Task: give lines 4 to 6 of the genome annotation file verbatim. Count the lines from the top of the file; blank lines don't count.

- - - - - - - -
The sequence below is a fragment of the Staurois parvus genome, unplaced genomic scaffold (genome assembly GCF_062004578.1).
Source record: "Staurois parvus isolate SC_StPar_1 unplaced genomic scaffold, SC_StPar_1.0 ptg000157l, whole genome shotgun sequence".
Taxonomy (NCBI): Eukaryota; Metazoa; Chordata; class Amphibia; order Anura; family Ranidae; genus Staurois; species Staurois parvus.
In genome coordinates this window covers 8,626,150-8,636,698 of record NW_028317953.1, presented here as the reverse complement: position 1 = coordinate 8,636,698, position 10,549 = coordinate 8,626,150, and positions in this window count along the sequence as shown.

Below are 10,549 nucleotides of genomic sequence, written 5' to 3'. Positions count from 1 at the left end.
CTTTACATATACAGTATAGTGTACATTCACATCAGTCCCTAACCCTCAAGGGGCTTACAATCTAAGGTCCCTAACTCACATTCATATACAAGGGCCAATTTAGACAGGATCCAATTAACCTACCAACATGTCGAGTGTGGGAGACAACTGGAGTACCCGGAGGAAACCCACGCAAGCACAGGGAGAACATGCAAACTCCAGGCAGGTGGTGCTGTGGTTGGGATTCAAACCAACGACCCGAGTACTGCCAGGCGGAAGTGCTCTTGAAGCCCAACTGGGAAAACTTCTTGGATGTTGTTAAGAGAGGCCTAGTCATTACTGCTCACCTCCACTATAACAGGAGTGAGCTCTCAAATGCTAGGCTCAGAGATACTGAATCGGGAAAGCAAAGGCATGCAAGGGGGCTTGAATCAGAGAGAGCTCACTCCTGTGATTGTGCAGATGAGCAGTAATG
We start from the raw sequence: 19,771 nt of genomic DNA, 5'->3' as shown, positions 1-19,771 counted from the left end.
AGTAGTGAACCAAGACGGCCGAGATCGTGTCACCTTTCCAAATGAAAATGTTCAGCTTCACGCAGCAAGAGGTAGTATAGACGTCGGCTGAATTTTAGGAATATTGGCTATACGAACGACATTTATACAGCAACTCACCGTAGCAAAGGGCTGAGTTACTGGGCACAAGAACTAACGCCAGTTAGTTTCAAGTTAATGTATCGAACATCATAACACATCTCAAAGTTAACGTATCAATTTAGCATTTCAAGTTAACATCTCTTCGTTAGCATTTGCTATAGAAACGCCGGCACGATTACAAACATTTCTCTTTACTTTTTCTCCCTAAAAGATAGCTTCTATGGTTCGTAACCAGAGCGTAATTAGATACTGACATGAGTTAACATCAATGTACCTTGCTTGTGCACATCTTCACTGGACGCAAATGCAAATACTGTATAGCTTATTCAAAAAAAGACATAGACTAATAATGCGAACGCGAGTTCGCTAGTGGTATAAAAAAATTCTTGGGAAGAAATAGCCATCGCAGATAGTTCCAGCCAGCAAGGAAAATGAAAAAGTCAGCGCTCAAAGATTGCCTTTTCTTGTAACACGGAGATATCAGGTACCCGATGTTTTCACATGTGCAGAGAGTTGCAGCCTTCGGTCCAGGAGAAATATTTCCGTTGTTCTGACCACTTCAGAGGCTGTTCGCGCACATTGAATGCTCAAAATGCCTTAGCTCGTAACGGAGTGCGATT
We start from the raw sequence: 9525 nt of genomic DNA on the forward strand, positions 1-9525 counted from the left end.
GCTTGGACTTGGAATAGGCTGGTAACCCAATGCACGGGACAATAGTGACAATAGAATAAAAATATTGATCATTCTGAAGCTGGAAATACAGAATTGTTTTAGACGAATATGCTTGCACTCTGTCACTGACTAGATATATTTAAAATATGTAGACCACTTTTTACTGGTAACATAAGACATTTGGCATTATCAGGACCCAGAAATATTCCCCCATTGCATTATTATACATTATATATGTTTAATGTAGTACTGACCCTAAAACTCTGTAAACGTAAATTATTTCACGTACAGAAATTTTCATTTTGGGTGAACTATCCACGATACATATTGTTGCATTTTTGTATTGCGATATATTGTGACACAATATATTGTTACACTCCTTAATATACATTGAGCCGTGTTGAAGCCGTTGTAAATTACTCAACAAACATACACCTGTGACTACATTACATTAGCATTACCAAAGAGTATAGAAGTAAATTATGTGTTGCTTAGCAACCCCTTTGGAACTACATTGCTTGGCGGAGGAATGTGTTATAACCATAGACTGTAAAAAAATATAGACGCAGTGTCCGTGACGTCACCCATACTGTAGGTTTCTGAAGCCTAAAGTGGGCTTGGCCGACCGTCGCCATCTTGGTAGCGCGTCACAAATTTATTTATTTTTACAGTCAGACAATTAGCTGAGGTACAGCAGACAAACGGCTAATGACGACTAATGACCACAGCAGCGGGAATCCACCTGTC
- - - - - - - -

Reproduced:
In genome coordinates this window covers 8,626,150-8,636,698 of record NW_028317953.1, presented here as the reverse complement: position 1 = coordinate 8,636,698, position 10,549 = coordinate 8,626,150, and positions in this window count along the sequence as shown.

Below are 10,549 nucleotides of genomic sequence, written 5' to 3'. Positions count from 1 at the left end.
CTTTACATATACAGTATAGTGTACATTCACATCAGTCCCTAACCCTCAAGGGGCTTACAATCTAAGGTCCCTAACTCACATTCATATACAAGGGCCAATTTAGACAGGATCCAATTAACCTACCAACATGTCGAGTGTGGGAGACAACTGGAGTACCCGGAGGAAACCCACGCAAGCACAGGGAGAACATGCAAACTCCAGGCAGGTGGTGCTGTGGTTGGGATTCAAACCAACGACCCGAGTACTGCCAGGCGGAAGTGCTCTTGAAGCCCAACTGGGAAAACTTCTTGGATGTTGTTAAGAGAGGCCTAGTCATTACTGCTCACCTCCACTATAACAGGAGTGAGCTCTCAAATGCTAGGCTCAGAGATACTGAATCGGGAAAGCAAAGGCATGCAAGGGGGCTTGAATCAGAGAGAGCTCACTCCTGTGATTGTGCAGATGAGCAGTAATG